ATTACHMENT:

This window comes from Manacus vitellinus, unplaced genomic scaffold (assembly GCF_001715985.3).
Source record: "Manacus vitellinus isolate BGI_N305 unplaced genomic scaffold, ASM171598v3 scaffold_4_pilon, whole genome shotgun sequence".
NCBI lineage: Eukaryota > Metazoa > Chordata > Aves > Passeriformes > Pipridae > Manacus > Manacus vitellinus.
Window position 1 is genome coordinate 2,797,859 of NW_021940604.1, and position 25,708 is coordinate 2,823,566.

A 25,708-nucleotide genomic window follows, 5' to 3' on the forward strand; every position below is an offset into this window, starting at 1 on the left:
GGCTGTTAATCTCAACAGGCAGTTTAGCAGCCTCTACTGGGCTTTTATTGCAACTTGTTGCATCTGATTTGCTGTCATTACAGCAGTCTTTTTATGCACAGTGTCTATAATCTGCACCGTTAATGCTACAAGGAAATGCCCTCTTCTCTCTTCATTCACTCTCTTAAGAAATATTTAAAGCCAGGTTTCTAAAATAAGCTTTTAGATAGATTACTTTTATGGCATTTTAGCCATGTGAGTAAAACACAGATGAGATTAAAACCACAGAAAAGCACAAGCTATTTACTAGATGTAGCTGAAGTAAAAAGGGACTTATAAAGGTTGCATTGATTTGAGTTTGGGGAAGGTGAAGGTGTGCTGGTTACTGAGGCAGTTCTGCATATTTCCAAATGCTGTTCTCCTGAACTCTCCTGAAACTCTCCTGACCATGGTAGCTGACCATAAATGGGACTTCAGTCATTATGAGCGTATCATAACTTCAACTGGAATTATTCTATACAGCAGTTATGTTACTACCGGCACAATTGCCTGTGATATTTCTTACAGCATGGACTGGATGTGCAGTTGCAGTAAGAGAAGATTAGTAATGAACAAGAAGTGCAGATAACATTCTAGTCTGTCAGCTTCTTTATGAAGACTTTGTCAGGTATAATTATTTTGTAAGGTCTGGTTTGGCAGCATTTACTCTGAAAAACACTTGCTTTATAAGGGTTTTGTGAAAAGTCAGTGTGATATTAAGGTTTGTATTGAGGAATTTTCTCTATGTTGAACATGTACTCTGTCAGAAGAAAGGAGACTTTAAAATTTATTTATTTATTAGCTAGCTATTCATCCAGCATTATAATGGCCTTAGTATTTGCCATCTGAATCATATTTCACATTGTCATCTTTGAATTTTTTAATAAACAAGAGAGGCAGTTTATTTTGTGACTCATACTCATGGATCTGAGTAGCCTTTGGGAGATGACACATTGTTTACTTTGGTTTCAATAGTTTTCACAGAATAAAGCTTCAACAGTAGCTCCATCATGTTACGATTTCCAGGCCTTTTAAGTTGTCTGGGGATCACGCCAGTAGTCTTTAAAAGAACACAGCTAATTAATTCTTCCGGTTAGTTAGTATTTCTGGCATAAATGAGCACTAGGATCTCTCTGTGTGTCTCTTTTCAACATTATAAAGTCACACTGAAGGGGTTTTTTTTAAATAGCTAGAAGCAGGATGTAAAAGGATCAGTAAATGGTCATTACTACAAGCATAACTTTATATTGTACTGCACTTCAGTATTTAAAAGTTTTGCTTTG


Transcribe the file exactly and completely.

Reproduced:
This window comes from Manacus vitellinus, unplaced genomic scaffold (assembly GCF_001715985.3).
Source record: "Manacus vitellinus isolate BGI_N305 unplaced genomic scaffold, ASM171598v3 scaffold_4_pilon, whole genome shotgun sequence".
NCBI lineage: Eukaryota > Metazoa > Chordata > Aves > Passeriformes > Pipridae > Manacus > Manacus vitellinus.
Window position 1 is genome coordinate 2,797,859 of NW_021940604.1, and position 25,708 is coordinate 2,823,566.

A 25,708-nucleotide genomic window follows, 5' to 3' on the forward strand; every position below is an offset into this window, starting at 1 on the left:
GGCTGTTAATCTCAACAGGCAGTTTAGCAGCCTCTACTGGGCTTTTATTGCAACTTGTTGCATCTGATTTGCTGTCATTACAGCAGTCTTTTTATGCACAGTGTCTATAATCTGCACCGTTAATGCTACAAGGAAATGCCCTCTTCTCTCTTCATTCACTCTCTTAAGAAATATTTAAAGCCAGGTTTCTAAAATAAGCTTTTAGATAGATTACTTTTATGGCATTTTAGCCATGTGAGTAAAACACAGATGAGATTAAAACCACAGAAAAGCACAAGCTATTTACTAGATGTAGCTGAAGTAAAAAGGGACTTATAAAGGTTGCATTGATTTGAGTTTGGGGAAGGTGAAGGTGTGCTGGTTACTGAGGCAGTTCTGCATATTTCCAAATGCTGTTCTCCTGAACTCTCCTGAAACTCTCCTGACCATGGTAGCTGACCATAAATGGGACTTCAGTCATTATGAGCGTATCATAACTTCAACTGGAATTATTCTATACAGCAGTTATGTTACTACCGGCACAATTGCCTGTGATATTTCTTACAGCATGGACTGGATGTGCAGTTGCAGTAAGAGAAGATTAGTAATGAACAAGAAGTGCAGATAACATTCTAGTCTGTCAGCTTCTTTATGAAGACTTTGTCAGGTATAATTATTTTGTAAGGTCTGGTTTGGCAGCATTTACTCTGAAAAACACTTGCTTTATAAGGGTTTTGTGAAAAGTCAGTGTGATATTAAGGTTTGTATTGAGGAATTTTCTCTATGTTGAACATGTACTCTGTCAGAAGAAAGGAGACTTTAAAATTTATTTATTTATTAGCTAGCTATTCATCCAGCATTATAATGGCCTTAGTATTTGCCATCTGAATCATATTTCACATTGTCATCTTTGAATTTTTTAATAAACAAGAGAGGCAGTTTATTTTGTGACTCATACTCATGGATCTGAGTAGCCTTTGGGAGATGACACATTGTTTACTTTGGTTTCAATAGTTTTCACAGAATAAAGCTTCAACAGTAGCTCCATCATGTTACGATTTCCAGGCCTTTTAAGTTGTCTGGGGATCACGCCAGTAGTCTTTAAAAGAACACAGCTAATTAATTCTTCCGGTTAGTTAGTATTTCTGGCATAAATGAGCACTAGGATCTCTCTGTGTGTCTCTTTTCAACATTATAAAGTCACACTGAAGGGGTTTTTTTTAAATAGCTAGAAGCAGGATGTAAAAGGATCAGTAAATGGTCATTACTACAAGCATAACTTTATATTGTACTGCACTTCAGTATTTAAAAGTTTTGCTTTG